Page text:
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Black Lives Matter Leader Blames LAPD For Swatting, Even After Culprits Are Charged

Los Angeles, CA – Police announced Friday that they had charged three juveniles in connection with a “swatting” incident at a Black Lives Matter leader’s home but activist Melina Abdullah said she doubted the results of the investigation and claimed officers used the incident as an excuse to harass her.

The Los Angeles Police Department (LAPD) said on Nov. 12 that its investigation into the Aug. 12, 2020 incident had determined it was perpetrated by three teenagers who were connected on the social media platform Discord, the Los Angeles Times reported.

LAPD said the three suspect were believed to be involved in at least 30 additional swatting incidents across the country since July of 2020.

Police said that search and arrest warrants were served at homes in Yonkers, New York and Medina, Ohio for two of the three suspects, the Los Angeles Times reported.

The third suspect is an American teenager living in Cyprus, Greece.

LAPD said the language used by the teens and “a review of the subjects’ online activities” showed a “racial motivation theme” behind the swattings, the Los Angeles Times reported.

The police agency said their investigators would asked prosecutors to consider hate crime enhancements on the charges against the teenagers.

“Additional cases and digital evidence are still being collected as the investigation continues,” LAPD said.

Despite the successful solving of the case, Abdullah is still furious with the police department, the Los Angeles Times reported.

She said she doubted the findings of the investigation.

The co-founder of the Los Angeles chapter of Black Lives Matter also claimed police used the incident as an excuse to be heavy-handed and harass her and her family, the Los Angeles Times reported.

“Even if what they’re saying is true, the police — LAPD — used this opening as an opportunity to attempt to terrorize me and my family,” Abdullah complained.

Attorneys for the Black Lives Matter leader filed a lawsuit in California Superior Court on Sept. 21, alleged that the intimidating show of force by LAPD was in retaliation for Abdullah leading Black Lives Matter protests in the city over the summer, KCAL reported.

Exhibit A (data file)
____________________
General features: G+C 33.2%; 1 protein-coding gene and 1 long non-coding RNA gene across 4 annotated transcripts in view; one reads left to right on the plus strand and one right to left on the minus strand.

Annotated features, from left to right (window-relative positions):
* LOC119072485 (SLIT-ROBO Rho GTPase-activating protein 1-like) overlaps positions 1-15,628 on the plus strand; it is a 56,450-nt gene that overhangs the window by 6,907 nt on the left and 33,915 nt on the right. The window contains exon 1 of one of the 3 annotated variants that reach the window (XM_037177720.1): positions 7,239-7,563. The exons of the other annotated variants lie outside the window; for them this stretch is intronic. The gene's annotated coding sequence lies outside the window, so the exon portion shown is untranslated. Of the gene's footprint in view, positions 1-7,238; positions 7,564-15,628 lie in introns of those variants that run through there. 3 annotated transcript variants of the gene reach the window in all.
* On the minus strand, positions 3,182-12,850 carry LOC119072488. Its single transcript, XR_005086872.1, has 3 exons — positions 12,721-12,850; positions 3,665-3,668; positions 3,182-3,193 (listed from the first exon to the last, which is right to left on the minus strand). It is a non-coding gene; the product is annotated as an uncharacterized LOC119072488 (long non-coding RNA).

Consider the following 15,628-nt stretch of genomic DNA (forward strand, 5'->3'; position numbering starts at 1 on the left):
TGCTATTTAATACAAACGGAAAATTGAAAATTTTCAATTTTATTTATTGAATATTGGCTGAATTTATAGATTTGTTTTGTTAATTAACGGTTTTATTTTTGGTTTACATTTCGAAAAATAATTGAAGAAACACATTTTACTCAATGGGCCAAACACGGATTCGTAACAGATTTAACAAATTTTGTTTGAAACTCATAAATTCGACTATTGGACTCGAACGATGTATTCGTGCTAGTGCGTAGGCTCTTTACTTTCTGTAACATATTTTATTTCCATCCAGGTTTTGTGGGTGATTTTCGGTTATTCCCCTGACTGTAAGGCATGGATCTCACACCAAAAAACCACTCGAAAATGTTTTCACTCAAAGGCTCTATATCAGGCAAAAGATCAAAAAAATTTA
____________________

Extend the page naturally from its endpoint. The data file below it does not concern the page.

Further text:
Officers responded to Abdullah’s home in August after a 911 caller claimed a man was holding hostages inside, the Los Angeles Times reported.

Abdullah streamed live on Instagram as she came out of her house with her hands up to more than 20 LAPD officers, many in SWAT gear, who had her surrounded, KCAL reported.

Police determined that the activist had been the target of a swatting incident, when someone makes a fake 911 call that prompts an armed response to the home of an unsuspecting person, the Los Angeles Times reported.

But Abdullah was furious about the LAPD’s handling of the emergency call to her home, which occurred amidst nationwide unrest following the death of George Floyd in the custody of the Minneapolis police, KCAL reported.

“It was not accidental,” she said. “They were not coming to quote-unquote keep me safe. They were coming to evoke terror. They were coming to terrorize.”

Abdullah was the victim of swatting twice in September, the same week that she filed her lawsuit, the Los Angeles Times reported.

LAPD said the swatting at Abdullah’s house on Sept. 29 was orchestrated by the same teen suspects.

Police said they believed the Sept. 23 swatting was also initiated by the same teenagers, but said that call was not recorded, the Los Angeles Times reported.

Abdullah doesn’t believe the teens were behind the September swattings.

“It is suspicious that they are not talking about the Sept. 23rd swatting, which is the one that seems to be the most secretive with the least amount of information, where they’re claiming that it came in on an unrecorded line,” she said.

Written by
Sandy Malone

Managing Editor - Twitter/@SandyMalone_ - Prior to joining The Police Tribune, Sandy wrote the Politics.Net column for the Wall Street Journal and was managing editor of Campaigns & Elections magazine. More recently, she was an internationally-syndicated columnist for Conde Nast (BRIDES), The Huffington Post, and Monsters and Critics. Sandy is married to a retired police captain and former SWAT commander.

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Written by Sandy Malone


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